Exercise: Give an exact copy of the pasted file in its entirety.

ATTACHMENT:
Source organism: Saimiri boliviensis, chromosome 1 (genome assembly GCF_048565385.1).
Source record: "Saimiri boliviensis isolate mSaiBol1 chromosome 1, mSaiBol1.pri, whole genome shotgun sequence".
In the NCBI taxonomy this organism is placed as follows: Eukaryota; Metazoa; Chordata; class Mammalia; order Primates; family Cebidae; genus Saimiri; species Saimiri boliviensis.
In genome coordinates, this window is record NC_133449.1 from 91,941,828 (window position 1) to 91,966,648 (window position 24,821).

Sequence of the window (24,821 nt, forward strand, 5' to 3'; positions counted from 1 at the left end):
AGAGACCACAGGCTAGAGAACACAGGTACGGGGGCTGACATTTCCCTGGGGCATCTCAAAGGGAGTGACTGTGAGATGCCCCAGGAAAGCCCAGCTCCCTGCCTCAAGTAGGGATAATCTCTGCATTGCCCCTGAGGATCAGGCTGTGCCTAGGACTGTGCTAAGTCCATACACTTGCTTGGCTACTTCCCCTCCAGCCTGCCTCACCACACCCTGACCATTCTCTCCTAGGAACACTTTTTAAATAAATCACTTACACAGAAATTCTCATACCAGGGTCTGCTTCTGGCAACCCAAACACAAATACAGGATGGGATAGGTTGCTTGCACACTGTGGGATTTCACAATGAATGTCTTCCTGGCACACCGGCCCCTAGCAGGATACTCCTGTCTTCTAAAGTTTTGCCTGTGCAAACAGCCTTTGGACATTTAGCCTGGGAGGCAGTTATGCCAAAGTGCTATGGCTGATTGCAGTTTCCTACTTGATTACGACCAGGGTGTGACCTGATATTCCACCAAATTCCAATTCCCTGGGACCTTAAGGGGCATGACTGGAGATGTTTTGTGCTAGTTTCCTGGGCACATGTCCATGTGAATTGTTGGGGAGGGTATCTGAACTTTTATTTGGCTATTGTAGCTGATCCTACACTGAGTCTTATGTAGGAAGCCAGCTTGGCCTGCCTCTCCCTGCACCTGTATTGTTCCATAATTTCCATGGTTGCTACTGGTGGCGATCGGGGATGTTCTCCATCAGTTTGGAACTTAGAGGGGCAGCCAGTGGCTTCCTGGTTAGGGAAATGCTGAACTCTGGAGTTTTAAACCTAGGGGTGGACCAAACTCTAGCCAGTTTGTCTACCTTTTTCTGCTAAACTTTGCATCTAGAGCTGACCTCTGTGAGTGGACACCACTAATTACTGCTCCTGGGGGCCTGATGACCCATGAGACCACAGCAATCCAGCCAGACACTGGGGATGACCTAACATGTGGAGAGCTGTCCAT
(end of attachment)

Source organism: Saimiri boliviensis, chromosome 1 (genome assembly GCF_048565385.1).
Source record: "Saimiri boliviensis isolate mSaiBol1 chromosome 1, mSaiBol1.pri, whole genome shotgun sequence".
In the NCBI taxonomy this organism is placed as follows: Eukaryota; Metazoa; Chordata; class Mammalia; order Primates; family Cebidae; genus Saimiri; species Saimiri boliviensis.
In genome coordinates, this window is record NC_133449.1 from 91,941,828 (window position 1) to 91,966,648 (window position 24,821).

Sequence of the window (24,821 nt, forward strand, 5' to 3'; positions counted from 1 at the left end):
AGAGACCACAGGCTAGAGAACACAGGTACGGGGGCTGACATTTCCCTGGGGCATCTCAAAGGGAGTGACTGTGAGATGCCCCAGGAAAGCCCAGCTCCCTGCCTCAAGTAGGGATAATCTCTGCATTGCCCCTGAGGATCAGGCTGTGCCTAGGACTGTGCTAAGTCCATACACTTGCTTGGCTACTTCCCCTCCAGCCTGCCTCACCACACCCTGACCATTCTCTCCTAGGAACACTTTTTAAATAAATCACTTACACAGAAATTCTCATACCAGGGTCTGCTTCTGGCAACCCAAACACAAATACAGGATGGGATAGGTTGCTTGCACACTGTGGGATTTCACAATGAATGTCTTCCTGGCACACCGGCCCCTAGCAGGATACTCCTGTCTTCTAAAGTTTTGCCTGTGCAAACAGCCTTTGGACATTTAGCCTGGGAGGCAGTTATGCCAAAGTGCTATGGCTGATTGCAGTTTCCTACTTGATTACGACCAGGGTGTGACCTGATATTCCACCAAATTCCAATTCCCTGGGACCTTAAGGGGCATGACTGGAGATGTTTTGTGCTAGTTTCCTGGGCACATGTCCATGTGAATTGTTGGGGAGGGTATCTGAACTTTTATTTGGCTATTGTAGCTGATCCTACACTGAGTCTTATGTAGGAAGCCAGCTTGGCCTGCCTCTCCCTGCACCTGTATTGTTCCATAATTTCCATGGTTGCTACTGGTGGCGATCGGGGATGTTCTCCATCAGTTTGGAACTTAGAGGGGCAGCCAGTGGCTTCCTGGTTAGGGAAATGCTGAACTCTGGAGTTTTAAACCTAGGGGTGGACCAAACTCTAGCCAGTTTGTCTACCTTTTTCTGCTAAACTTTGCATCTAGAGCTGACCTCTGTGAGTGGACACCACTAATTACTGCTCCTGGGGGCCTGATGACCCATGAGACCACAGCAATCCAGCCAGACACTGGGGATGACCTAACATGTGGAGAGCTGTCCAT